• Imposing European Power (cont.)
  • Decolonization and Independence
  • Europeans began to withdraw before WWII
  • By 1950 most countries independent
  • Algeria independent in 1962
  • Modern Geopolitical Issues
  • The Arab-Israeli Conflict
  • Creation of Israel in 1948
  • Three wars 1956, 1967 (when Israel gained most
    land), 1973
  • Intifada (1987) Palestinian uprisings
    protesting Jewish settlements Second Intifada
    (2000)
  • Ongoing conflict between Israelis and Palestinians

28
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29
Jerusalem
30
  • Troubled Iraq
  • Born in colonial era, carved from British Empire
    in 1932
  • Many different groups Shiites, Sunnis, Kurds,
    Marsh Arabs
  • U.S. has troops in Iraq, conflict continues
  • Politics of Fundamentalism
  • Originated in Iran, 19781979
  • Shiite clerics (Khomeni) overthrew Shah (U.S.
    puppet)
  • Sudanese fundamentalists overthrew democracy in
    1989

31
Geopolitical Issues in SW Asia N Africa (Fig.
7.25)
32
Geopolitical Framework A Region of Persisting
Tensions (cont.)
  • Modern Geopolitical Issues (cont.)
  • Conflicts Within States
  • Lebanon conflict among Sunni and Shiite Muslims
    and Christians
  • Result of spread of Palestinian refugees to
    region
  • Cyprus conflict between Greece and Turkey
  • Green Line demarcation set up by UN
    peacekeepers that divides the capital of Nicosia
    in Cyprus
  • An Uncertain Political Future
  • International political relations remain complex
  • Israel, Turkey are U.S. allies Iran, Syria
    oppose U.S.
  • Oil plays a role

33
Economic and Social Development Lands of Wealth
and Poverty
  • The Geography of Fossil Fuels
  • Oil unevenly distributed in the area
  • Saudi Arabia, Iran, U.A.E., Libya, Algeria
    contribute significantly to oil production, while
    Morocco and Sudan have few developed petroleum
    reserves
  • This region has 7 of the worlds population
    holds 68 of the worlds proven petroleum
    reserves
  • Regional Economic Patterns
  • Higher-Income Oil Exporters
  • Saudi Arabia, Kuwait, Qatar, Bahrain, U.A.E.
  • Cultural landscape reshaped because of oil wealth
  • Not all benefit rural Shiite Muslims and
    foreign workers

34
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35
Crude Petroleum Natural Gas Production
and Reserves (Fig. 7.31)
36
Economic and Social Development Lands of Wealth
and Poverty (cont.)
  • Regional Economic Patterns (cont.)
  • Lower-Income Oil Exporters
  • Algeria oil and natural gas are its top exports
    but political instability remains a problem
  • Iran has huge oil reserves, but long war with
    Iraq (1980-90), and withdrawal from world trade
    under fundamentalist government have lowered
    living standards
  • Prospering Without Oil
  • Israel has highest living standard in the region
  • Turkey has a diversified economy has seen growth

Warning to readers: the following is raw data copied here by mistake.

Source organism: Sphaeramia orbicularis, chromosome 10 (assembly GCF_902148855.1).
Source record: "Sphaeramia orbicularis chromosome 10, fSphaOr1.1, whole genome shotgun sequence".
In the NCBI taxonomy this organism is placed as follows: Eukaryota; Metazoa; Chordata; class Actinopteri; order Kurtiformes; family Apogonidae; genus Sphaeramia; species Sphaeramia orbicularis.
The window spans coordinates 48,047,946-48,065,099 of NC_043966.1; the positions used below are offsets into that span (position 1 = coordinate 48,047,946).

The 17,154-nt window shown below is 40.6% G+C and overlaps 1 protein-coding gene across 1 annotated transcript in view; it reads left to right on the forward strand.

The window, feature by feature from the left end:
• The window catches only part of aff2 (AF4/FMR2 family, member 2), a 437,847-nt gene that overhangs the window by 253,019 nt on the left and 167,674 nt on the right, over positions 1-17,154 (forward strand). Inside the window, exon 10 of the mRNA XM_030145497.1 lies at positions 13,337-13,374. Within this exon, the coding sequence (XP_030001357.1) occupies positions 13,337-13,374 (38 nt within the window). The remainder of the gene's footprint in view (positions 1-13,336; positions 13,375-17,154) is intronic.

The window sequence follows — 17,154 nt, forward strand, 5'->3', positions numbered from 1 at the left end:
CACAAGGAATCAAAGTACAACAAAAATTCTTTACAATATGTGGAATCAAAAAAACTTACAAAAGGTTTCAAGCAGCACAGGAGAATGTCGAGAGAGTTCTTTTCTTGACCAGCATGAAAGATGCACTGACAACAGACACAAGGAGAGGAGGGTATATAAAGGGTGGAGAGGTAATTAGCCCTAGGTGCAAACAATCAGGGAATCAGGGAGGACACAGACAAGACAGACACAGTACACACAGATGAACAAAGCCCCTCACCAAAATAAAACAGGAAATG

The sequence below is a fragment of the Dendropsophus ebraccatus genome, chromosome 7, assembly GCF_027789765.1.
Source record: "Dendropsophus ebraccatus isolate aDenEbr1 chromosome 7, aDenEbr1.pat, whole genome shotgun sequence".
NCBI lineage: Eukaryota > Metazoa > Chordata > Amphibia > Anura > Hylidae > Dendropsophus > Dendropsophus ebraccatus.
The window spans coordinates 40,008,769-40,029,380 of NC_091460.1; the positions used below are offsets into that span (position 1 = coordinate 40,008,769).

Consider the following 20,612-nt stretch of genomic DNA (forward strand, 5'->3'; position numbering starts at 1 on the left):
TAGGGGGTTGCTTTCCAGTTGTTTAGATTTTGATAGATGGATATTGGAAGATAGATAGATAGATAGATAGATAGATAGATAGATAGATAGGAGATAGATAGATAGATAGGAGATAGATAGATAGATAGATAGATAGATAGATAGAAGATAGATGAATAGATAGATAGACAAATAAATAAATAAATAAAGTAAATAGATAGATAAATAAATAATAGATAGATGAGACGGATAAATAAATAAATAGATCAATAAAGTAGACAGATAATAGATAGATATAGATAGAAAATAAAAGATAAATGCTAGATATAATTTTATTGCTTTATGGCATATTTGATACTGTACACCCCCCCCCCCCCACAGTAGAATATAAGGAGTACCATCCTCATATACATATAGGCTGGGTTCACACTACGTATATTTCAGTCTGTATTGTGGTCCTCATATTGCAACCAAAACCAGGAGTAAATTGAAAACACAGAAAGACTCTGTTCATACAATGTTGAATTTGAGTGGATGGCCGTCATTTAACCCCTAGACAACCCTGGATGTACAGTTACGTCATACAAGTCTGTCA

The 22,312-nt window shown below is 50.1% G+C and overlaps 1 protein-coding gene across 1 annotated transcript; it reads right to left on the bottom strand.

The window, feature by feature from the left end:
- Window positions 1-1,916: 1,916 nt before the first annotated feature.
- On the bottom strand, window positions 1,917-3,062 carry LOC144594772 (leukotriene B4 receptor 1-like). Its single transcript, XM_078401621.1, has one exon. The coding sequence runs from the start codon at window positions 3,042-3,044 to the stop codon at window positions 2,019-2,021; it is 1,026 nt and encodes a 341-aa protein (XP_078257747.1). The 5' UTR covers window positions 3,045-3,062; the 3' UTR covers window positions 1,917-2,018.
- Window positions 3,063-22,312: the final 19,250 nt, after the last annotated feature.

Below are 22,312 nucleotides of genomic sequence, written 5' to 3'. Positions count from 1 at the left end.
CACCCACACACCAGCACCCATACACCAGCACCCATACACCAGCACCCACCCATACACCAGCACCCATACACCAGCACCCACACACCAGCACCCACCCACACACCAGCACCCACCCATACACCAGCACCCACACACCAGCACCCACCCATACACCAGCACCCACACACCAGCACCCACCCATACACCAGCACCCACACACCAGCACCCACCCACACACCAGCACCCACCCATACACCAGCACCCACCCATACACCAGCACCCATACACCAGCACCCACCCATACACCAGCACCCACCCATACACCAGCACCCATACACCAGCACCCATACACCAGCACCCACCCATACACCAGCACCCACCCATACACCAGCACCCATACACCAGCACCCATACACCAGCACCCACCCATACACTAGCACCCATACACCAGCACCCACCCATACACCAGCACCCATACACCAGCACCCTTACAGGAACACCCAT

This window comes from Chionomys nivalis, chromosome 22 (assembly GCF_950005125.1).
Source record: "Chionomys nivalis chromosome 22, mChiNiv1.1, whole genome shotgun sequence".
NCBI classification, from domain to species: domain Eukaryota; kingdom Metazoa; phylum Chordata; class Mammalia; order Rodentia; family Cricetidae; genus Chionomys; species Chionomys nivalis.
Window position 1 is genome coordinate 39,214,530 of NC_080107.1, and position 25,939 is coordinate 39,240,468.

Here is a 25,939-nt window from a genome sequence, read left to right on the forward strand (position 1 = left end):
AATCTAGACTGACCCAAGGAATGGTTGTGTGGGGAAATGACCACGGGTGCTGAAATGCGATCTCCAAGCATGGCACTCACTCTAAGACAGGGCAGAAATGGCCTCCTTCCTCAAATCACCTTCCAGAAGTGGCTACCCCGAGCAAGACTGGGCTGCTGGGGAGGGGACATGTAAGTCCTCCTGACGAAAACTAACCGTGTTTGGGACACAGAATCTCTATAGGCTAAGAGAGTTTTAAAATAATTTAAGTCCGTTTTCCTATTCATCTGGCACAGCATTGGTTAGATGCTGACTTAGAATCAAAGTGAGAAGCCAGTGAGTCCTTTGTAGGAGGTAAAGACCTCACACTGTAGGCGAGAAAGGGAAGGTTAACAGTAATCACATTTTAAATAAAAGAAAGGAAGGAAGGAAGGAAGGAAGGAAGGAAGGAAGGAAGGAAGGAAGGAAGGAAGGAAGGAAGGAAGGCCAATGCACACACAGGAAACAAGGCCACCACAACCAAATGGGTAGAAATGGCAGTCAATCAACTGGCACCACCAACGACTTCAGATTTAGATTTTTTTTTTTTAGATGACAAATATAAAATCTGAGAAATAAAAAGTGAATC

37
Economic and Social Development Lands of Wealth
and Poverty (cont.)
  • Regional Economic Patterns (cont.)
  • Regional Patterns of Poverty
  • Sudans economy ruined by 20 years of civil war
  • Morocco is poorer than Algeria or Tunisia and
    suffers from brain drain
  • Brain drain phenomenon in which some of
    brightest young people leave for better jobs in
    Western Europe
  • Egypts prospects unclear, with growth in 1990s,
    but large gaps between rich and poor
  • Yemen is poorest country in the Arabian Peninsula

38
Economic and Social Development Lands of Wealth
and Poverty (cont.)
  • Issues of Social Development
  • Varied Regional Patterns
  • Israel has high living standard but Jewish
    majority doing much better than Muslim minority
  • Saudi Arabia has lower figures of social
    well-being than might be expected
  • A Womans Changing World
  • Worlds lowest female workforce participation
  • In some countries of the region, women not
    allowed to work outside of the home or drive
  • In Iran, womens roles changing
  • Libya sees modernizing womens role as a high
    priority

Iranian School Girls
39
Economic and Social Development Lands of Wealth
and Poverty (cont.)
  • Global Economic Relationships
  • Changing Global Linkages
  • Oil is the major export of the region
  • Oil makes up 70 of regions exports
  • OPEC still influences cost and availability of
    petroleum
  • Turkey exports textiles, food products, and
    manufactured goods
  • Israeli exports include cut diamonds,
    electronics, machinery parts
  • Tourism includes religious and historical sites,
    other activities
  • Regional Connections
  • Relationships with the EU are critical Turkey
    asks to join EU (not admitted, but is a member of
    NATO)
  • Arab League formed in 1945
  • Arab Free-Trade Area (1998)

40
Economic and Social Development Lands of Wealth
and Poverty (cont.)
  • Global Economic Relationships
  • The Geography of Tourism
  • Ancient historical sites and globally significant
    religious localities are a large draw
  • Tourist hotels and condos on the Mediterranean
  • Tourism is a large part of the regional economy
    in Turkey, Israel, and Egypt

41
Conclusions
  • Southwest Asia and North Africa played critical
    role in world history and globalization
  • Important culture hearth and religious center at
    the intersection of three continents
  • Oil plays world role
  • Political conflicts disrupt economic development
  • Tension between modern ways and fundamentalist
    traditions